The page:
AMHERST, Mass. – Dean Laura Haas of the College of Information and Computer Sciences at the University of Massachusetts Amherst has been chosen to receive the IEEE Computer Society’s Computer Pioneer Award for 2019 “for significant contributions to early concepts and developments in the electronic computer field that have clearly advanced the state of the art in computing.”
In particular, Haas is being recognized for “pioneering innovations in the architecture of federated databases and in the integration of data from multiple, heterogeneous sources.” She will receive a silver medal and has been invited to speak at the society’s Board of Governors’ awards dinner on June 5 in Coral Gables, Fla.
Haas says of the recognition, “I am honored and very grateful to receive this year’s IEEE Computing Pioneer Award. Previous awardees are the stars of computer science, so this feels very special. I’m proud that the information integration technologies I helped to develop at IBM were given life in IBM products, and I am thrilled to now be guiding the College of Information and Computer Sciences as it grows in the broader field of data science.”
Alexandra Meliou, CICS assistant professor whose research focuses on database systems management, says, “Laura Haas’ early research produced one of the first federated database systems, called Garlic, which pioneered a faster, more efficient way to integrate data. We have her groundbreaking work to thank when using systems like electronic medical records that allow us to use one interface to quickly search for different types of data from varied data sources.”
Garlic was a “data-less database” that allowed users to ask questions for which the answer required information from many and varied data sources. For example, pharmaceutical companies used it to combine information from chemical stores with data from biological assays to identify potential new drugs with certain properties. As one of the first federated database systems, Garlic provided a system where data was integrated only as needed. A federated data system maps several database systems into a single, or federated, database. At the time, this approach was in sharp contrast to existing integration engines that built carefully planned warehouses where data were collected and grouped together ahead of time.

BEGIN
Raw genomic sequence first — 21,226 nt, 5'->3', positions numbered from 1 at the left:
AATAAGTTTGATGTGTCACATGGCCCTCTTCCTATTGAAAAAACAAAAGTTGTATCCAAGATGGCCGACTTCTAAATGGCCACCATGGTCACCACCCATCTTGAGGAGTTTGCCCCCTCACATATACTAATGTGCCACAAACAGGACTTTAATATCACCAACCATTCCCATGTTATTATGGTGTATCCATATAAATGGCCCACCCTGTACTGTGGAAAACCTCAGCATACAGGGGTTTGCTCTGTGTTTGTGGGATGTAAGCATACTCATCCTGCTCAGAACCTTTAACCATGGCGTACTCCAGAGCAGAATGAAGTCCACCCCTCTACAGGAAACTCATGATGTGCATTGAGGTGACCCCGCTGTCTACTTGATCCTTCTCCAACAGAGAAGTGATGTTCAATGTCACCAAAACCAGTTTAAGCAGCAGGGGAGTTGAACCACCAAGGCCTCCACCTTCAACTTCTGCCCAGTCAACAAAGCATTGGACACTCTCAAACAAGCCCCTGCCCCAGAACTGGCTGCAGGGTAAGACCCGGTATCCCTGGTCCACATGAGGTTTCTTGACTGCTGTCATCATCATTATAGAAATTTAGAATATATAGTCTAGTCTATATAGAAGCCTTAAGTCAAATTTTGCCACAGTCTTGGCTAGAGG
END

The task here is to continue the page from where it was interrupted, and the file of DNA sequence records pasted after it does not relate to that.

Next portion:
Haas followed this advance with new and creative tools that made it significantly easier to tell an integration system, federated or warehouse, what data to integrate and how to do so, launching an entire subfield of database theory.
Haas came to UMass Amherst in August 2017 after 35 years at IBM, where she was accorded the honor of IBM Fellow among several other awards, in recognition of her research impact. At the time of her retirement from IBM, she was director of its Accelerated Discovery Lab, and for many years had worldwide responsibility for IBM Research’s exploratory science program.
Haas currently serves on the National Academy’s Computer Science and Telecommunications Board. She is a fellow of the Association for Computing Machinery, a member of the National Academy of Engineering and a fellow of the American Academy of Arts and Sciences.
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